When the British East India Company annexed Arakan and Tenasserim in 1826 it introduced state supervised opium sales into its new territories. From this date until 1948, when Burma became an independent republic, opium sales were legal in some or all areas of Burma, to some or all members of Burma's population. Although Burma was a province of British India until 1935, the incorporation of Burma into British India was always uneasy, and colonial officials generally recognized that when it came to opium regulation in particular, Burma was a "special case."1
The opium trade in Burma, in contrast to the Indo-Chinese trade, has been very little studied since the end of the colonial era in Burma.2 The only major post- 1948 work specifically concerned with die opium trade in Burma is Ronald D. Renard's monograph The Burmese Connection, which, setting out to analyze the trade from its beginnings in the early 19th century to the late 20th century, does not discuss the colonial period in great detail.3 Renard's section on opium in colonial Burma focuses on the way in which British rule disrupted the social constraints that protected traditional Burmese society from opium abuse, and briefly discusses the differing attitudes and cultural contexts of opium use among the various ethnic groups within Burma.
Bertil Lintner describes Burma at the close of the 20fh century as "a colonial creation rife with internal contradictions and divisions."4 Colonial opium policy reflected these contradictions and divisions. While opium is only infrequently mentioned in standard histories of colonial Burma,5 the place of opium in the lands on the periphery of Burma has received more attention from journalists and historians.6 Robert Maule has relatively recently examined opium policy in the Shan States in the 1930s and 1940s as an aspect of British imperial rule in Burma.7 The course of opium policy in what British administrators often referred to as "Burma proper" diverged from policy in the lands on the Burmese periphery. While this article ends with the Aitchison memorandum of 1881, and so will focus on opium policy in Lower Burma, including the provinces of Arakan, Tenasserim and Pegu, it is important to remember diat the Shan and Kachin, and other ethnic groups who lived within the boundaries of post- 1885 colonial Burma, had their own experience of opium use and cultivation which was distinct from that of the ethnic Burmese.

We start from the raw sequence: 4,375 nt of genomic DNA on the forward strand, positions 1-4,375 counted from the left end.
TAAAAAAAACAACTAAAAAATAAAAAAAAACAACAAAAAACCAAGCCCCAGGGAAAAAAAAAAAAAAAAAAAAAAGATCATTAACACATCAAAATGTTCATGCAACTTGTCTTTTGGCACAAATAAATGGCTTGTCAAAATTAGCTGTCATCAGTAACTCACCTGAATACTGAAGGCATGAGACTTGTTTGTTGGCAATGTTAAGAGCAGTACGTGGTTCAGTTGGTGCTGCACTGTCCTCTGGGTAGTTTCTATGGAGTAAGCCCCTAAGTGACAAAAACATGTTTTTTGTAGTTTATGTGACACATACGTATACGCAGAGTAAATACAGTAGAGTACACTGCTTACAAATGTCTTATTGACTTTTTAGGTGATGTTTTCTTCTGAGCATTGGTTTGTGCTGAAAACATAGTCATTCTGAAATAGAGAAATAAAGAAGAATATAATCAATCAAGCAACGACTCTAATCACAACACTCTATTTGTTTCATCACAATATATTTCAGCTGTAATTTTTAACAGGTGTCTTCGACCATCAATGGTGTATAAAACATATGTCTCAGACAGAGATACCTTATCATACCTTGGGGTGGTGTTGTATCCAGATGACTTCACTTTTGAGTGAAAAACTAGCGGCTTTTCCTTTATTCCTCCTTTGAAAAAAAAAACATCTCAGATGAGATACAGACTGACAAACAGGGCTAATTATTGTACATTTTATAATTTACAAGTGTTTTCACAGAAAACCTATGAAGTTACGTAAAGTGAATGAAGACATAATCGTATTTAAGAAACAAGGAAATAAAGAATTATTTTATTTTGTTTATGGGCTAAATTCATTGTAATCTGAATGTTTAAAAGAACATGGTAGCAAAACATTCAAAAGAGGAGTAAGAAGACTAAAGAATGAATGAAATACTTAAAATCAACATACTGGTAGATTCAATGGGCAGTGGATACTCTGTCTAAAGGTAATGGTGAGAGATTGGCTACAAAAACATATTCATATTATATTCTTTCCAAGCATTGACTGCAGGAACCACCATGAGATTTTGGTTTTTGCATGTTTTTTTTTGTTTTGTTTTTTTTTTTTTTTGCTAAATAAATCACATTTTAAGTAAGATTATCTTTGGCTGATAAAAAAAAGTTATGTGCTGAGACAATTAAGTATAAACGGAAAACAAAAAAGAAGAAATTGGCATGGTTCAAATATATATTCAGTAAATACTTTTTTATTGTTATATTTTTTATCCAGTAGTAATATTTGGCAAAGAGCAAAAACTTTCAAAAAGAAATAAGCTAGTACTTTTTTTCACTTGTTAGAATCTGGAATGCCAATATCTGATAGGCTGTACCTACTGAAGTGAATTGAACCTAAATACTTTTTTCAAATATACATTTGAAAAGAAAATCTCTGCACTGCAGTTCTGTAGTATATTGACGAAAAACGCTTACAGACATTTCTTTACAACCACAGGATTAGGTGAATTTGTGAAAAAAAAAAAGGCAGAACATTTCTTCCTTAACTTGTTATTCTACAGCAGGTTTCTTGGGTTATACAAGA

Opium policy in Burma was influenced both by developments within Burma and by debates on opium taking place in London. The ideology of the 19th century British anti-opium movement, and its relation to the wider imperial project have most notably been analyzed in Virginia Berridge's Opium and the People and J. B. Brown's 1973 article "Politics of the Poppy: The Society for the Suppression of the Opium Trade."8 Both of these works discuss the Society's campaign to end the opium trade and opium use in China, India and Britain. While the opium trade with China was die primary focus of the Society's work, the Society was aware of and working to end die opium trade in Burma from the first year of its formation. There was also a surprising degree of awareness of and concern with the opium trade in Burma among other social reform groups, such as those concerned with temperance and with social purity.
The Royal Commission on Opium of 1893-1895 was a milestone in the history of imperial opium policy, and in recent years the methodology and conclusions of the Commission have been subject to reassessment. John F. Richard's article "Opium and the British Indian Empire: The Royal Commission of 1895" defends the conclusions of the Commission, as being culturally sensitive, and appropriate for India.9 In contrast, Paul C. Winther's Anglo-European Science and the Rhetoric of Empire argues that ultimately the Royal Commission upheld a faulty view of opium's efficacy against malaria, and that this served as "a tactic to preserve British hegemony in South Asia. …